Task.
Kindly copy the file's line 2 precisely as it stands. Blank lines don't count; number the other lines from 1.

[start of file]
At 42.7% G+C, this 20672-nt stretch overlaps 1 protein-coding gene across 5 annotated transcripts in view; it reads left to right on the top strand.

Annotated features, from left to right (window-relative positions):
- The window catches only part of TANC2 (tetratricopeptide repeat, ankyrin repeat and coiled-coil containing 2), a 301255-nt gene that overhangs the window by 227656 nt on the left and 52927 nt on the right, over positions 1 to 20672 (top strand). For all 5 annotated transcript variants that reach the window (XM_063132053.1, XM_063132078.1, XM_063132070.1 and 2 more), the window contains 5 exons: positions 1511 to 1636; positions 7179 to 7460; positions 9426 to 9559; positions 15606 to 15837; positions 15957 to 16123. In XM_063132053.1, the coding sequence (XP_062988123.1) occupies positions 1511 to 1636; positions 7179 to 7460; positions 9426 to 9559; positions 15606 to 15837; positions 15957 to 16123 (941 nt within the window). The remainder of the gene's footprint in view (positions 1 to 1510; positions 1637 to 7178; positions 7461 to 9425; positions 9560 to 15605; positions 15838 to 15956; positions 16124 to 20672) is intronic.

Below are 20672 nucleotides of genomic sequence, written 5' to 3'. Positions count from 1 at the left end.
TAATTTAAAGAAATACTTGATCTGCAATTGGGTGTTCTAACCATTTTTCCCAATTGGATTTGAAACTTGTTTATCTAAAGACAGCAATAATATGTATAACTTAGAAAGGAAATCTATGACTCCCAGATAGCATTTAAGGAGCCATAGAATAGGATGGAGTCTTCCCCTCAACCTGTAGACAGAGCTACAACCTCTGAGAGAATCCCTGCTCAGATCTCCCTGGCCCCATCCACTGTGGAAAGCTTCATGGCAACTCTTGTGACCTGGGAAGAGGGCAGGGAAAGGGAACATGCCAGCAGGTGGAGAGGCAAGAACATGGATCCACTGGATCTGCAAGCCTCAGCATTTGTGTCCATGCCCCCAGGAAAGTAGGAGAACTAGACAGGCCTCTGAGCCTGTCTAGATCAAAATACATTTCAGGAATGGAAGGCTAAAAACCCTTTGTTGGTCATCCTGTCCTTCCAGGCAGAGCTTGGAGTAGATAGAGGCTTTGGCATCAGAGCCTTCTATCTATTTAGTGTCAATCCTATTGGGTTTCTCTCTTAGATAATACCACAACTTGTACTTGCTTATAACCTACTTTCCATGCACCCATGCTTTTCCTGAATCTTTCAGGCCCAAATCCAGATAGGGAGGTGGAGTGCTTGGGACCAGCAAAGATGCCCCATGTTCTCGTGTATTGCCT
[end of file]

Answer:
Annotated features, from left to right (window-relative positions):